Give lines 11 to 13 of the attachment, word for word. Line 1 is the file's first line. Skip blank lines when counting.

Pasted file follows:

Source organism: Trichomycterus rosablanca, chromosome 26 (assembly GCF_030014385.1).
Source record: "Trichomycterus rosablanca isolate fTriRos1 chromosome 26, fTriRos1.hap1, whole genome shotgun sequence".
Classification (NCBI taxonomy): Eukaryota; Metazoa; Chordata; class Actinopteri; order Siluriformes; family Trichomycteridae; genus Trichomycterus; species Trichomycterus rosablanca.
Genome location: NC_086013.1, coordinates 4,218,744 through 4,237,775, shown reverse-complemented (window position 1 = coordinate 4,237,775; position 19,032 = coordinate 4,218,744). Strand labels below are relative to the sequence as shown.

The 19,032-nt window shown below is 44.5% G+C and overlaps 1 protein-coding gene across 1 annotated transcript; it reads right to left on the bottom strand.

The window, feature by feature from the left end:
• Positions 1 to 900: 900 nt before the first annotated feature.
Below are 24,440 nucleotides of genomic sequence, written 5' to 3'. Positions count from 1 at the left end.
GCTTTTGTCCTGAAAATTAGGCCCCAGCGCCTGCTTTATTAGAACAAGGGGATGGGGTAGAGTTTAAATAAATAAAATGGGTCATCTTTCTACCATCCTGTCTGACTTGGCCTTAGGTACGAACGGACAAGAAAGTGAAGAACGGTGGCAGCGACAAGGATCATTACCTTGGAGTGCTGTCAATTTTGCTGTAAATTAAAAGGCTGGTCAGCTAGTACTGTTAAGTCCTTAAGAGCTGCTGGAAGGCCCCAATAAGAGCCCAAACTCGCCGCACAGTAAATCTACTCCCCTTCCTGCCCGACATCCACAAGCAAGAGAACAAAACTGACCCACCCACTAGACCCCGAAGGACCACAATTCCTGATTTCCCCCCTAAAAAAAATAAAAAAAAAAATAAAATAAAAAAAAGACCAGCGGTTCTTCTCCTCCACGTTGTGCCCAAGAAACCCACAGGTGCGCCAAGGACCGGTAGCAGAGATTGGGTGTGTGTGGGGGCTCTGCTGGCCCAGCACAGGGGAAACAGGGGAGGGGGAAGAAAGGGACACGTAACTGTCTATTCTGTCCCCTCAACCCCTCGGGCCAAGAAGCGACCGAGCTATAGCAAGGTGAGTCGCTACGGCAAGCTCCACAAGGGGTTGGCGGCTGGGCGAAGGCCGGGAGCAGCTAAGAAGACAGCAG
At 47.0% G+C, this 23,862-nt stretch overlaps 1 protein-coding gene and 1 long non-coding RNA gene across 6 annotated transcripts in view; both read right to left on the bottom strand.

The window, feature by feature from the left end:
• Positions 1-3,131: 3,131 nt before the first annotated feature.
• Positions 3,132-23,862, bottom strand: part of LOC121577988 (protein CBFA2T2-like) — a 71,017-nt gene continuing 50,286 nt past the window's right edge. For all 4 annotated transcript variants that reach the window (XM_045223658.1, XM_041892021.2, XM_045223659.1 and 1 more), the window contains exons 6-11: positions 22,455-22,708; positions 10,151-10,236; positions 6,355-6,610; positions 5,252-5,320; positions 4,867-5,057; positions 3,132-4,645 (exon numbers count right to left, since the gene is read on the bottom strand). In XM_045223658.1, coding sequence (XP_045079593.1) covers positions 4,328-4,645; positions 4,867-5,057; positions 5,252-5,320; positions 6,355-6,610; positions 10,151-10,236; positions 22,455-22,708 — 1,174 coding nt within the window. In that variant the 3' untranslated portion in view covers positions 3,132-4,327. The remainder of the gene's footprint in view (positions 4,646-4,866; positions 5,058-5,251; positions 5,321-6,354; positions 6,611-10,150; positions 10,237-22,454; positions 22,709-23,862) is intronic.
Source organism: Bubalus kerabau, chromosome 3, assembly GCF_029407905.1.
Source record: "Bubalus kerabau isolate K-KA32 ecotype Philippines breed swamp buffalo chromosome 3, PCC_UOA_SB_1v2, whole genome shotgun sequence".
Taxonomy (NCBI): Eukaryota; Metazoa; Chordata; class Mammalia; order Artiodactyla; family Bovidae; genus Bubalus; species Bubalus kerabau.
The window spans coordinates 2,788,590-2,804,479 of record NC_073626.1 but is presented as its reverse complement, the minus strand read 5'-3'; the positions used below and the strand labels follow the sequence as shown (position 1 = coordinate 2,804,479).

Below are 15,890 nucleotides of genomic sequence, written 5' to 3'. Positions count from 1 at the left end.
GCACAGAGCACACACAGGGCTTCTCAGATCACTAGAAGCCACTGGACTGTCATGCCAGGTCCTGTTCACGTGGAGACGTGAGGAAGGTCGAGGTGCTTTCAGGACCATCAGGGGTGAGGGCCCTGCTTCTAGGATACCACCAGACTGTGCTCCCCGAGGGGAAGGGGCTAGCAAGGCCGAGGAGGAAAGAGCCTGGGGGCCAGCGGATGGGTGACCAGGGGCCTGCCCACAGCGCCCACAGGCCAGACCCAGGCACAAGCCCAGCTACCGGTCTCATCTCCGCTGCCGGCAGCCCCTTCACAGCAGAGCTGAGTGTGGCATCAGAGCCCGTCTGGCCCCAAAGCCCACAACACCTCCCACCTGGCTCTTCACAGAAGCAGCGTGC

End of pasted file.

The window, feature by feature from the left end:
• Positions 1-3,131: 3,131 nt before the first annotated feature.
• Positions 3,132-23,862, bottom strand: part of LOC121577988 (protein CBFA2T2-like) — a 71,017-nt gene continuing 50,286 nt past the window's right edge. For all 4 annotated transcript variants that reach the window (XM_045223658.1, XM_041892021.2, XM_045223659.1 and 1 more), the window contains exons 6-11: positions 22,455-22,708; positions 10,151-10,236; positions 6,355-6,610; positions 5,252-5,320; positions 4,867-5,057; positions 3,132-4,645 (exon numbers count right to left, since the gene is read on the bottom strand). In XM_045223658.1, coding sequence (XP_045079593.1) covers positions 4,328-4,645; positions 4,867-5,057; positions 5,252-5,320; positions 6,355-6,610; positions 10,151-10,236; positions 22,455-22,708 — 1,174 coding nt within the window. In that variant the 3' untranslated portion in view covers positions 3,132-4,327. The remainder of the gene's footprint in view (positions 4,646-4,866; positions 5,058-5,251; positions 5,321-6,354; positions 6,611-10,150; positions 10,237-22,454; positions 22,709-23,862) is intronic.